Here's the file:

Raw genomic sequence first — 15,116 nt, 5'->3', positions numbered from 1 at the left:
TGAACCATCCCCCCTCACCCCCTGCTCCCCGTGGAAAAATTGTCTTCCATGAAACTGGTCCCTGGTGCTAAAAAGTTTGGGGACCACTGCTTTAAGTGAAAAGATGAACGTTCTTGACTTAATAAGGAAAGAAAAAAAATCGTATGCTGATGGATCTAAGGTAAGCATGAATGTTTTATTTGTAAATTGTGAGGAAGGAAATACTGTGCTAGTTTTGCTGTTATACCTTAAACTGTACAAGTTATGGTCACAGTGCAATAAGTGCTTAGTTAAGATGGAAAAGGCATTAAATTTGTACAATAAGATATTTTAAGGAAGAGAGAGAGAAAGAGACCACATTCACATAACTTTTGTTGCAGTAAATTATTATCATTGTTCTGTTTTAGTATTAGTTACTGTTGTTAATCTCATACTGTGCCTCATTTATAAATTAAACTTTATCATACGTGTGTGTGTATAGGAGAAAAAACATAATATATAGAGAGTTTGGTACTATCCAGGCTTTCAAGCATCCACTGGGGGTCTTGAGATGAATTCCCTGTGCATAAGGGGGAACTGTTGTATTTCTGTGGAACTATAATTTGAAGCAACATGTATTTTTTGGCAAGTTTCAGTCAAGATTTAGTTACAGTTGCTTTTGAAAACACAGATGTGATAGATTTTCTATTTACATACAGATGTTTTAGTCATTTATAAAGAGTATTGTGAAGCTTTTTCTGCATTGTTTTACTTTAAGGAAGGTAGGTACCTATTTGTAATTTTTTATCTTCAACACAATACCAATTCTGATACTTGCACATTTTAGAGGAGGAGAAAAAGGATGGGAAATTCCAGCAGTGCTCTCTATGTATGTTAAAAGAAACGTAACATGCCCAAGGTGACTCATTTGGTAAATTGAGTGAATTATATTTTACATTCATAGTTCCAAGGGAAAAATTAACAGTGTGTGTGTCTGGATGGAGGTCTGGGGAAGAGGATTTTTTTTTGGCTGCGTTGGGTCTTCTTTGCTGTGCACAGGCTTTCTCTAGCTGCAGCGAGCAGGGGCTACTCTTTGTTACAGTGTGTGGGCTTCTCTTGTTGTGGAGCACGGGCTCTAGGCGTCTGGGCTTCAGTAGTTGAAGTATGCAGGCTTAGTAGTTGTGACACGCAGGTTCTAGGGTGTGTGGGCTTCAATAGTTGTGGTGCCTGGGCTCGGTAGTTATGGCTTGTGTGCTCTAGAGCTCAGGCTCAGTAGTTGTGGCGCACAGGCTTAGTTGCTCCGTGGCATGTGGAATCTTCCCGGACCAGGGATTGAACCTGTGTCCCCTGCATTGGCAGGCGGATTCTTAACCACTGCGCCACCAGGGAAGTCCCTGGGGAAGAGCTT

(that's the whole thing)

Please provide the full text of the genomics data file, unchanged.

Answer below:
Raw genomic sequence first — 15,116 nt, 5'->3', positions numbered from 1 at the left:
TGAACCATCCCCCCTCACCCCCTGCTCCCCGTGGAAAAATTGTCTTCCATGAAACTGGTCCCTGGTGCTAAAAAGTTTGGGGACCACTGCTTTAAGTGAAAAGATGAACGTTCTTGACTTAATAAGGAAAGAAAAAAAATCGTATGCTGATGGATCTAAGGTAAGCATGAATGTTTTATTTGTAAATTGTGAGGAAGGAAATACTGTGCTAGTTTTGCTGTTATACCTTAAACTGTACAAGTTATGGTCACAGTGCAATAAGTGCTTAGTTAAGATGGAAAAGGCATTAAATTTGTACAATAAGATATTTTAAGGAAGAGAGAGAGAAAGAGACCACATTCACATAACTTTTGTTGCAGTAAATTATTATCATTGTTCTGTTTTAGTATTAGTTACTGTTGTTAATCTCATACTGTGCCTCATTTATAAATTAAACTTTATCATACGTGTGTGTGTATAGGAGAAAAAACATAATATATAGAGAGTTTGGTACTATCCAGGCTTTCAAGCATCCACTGGGGGTCTTGAGATGAATTCCCTGTGCATAAGGGGGAACTGTTGTATTTCTGTGGAACTATAATTTGAAGCAACATGTATTTTTTGGCAAGTTTCAGTCAAGATTTAGTTACAGTTGCTTTTGAAAACACAGATGTGATAGATTTTCTATTTACATACAGATGTTTTAGTCATTTATAAAGAGTATTGTGAAGCTTTTTCTGCATTGTTTTACTTTAAGGAAGGTAGGTACCTATTTGTAATTTTTTATCTTCAACACAATACCAATTCTGATACTTGCACATTTTAGAGGAGGAGAAAAAGGATGGGAAATTCCAGCAGTGCTCTCTATGTATGTTAAAAGAAACGTAACATGCCCAAGGTGACTCATTTGGTAAATTGAGTGAATTATATTTTACATTCATAGTTCCAAGGGAAAAATTAACAGTGTGTGTGTCTGGATGGAGGTCTGGGGAAGAGGATTTTTTTTTGGCTGCGTTGGGTCTTCTTTGCTGTGCACAGGCTTTCTCTAGCTGCAGCGAGCAGGGGCTACTCTTTGTTACAGTGTGTGGGCTTCTCTTGTTGTGGAGCACGGGCTCTAGGCGTCTGGGCTTCAGTAGTTGAAGTATGCAGGCTTAGTAGTTGTGACACGCAGGTTCTAGGGTGTGTGGGCTTCAATAGTTGTGGTGCCTGGGCTCGGTAGTTATGGCTTGTGTGCTCTAGAGCTCAGGCTCAGTAGTTGTGGCGCACAGGCTTAGTTGCTCCGTGGCATGTGGAATCTTCCCGGACCAGGGATTGAACCTGTGTCCCCTGCATTGGCAGGCGGATTCTTAACCACTGCGCCACCAGGGAAGTCCCTGGGGAAGAGCTT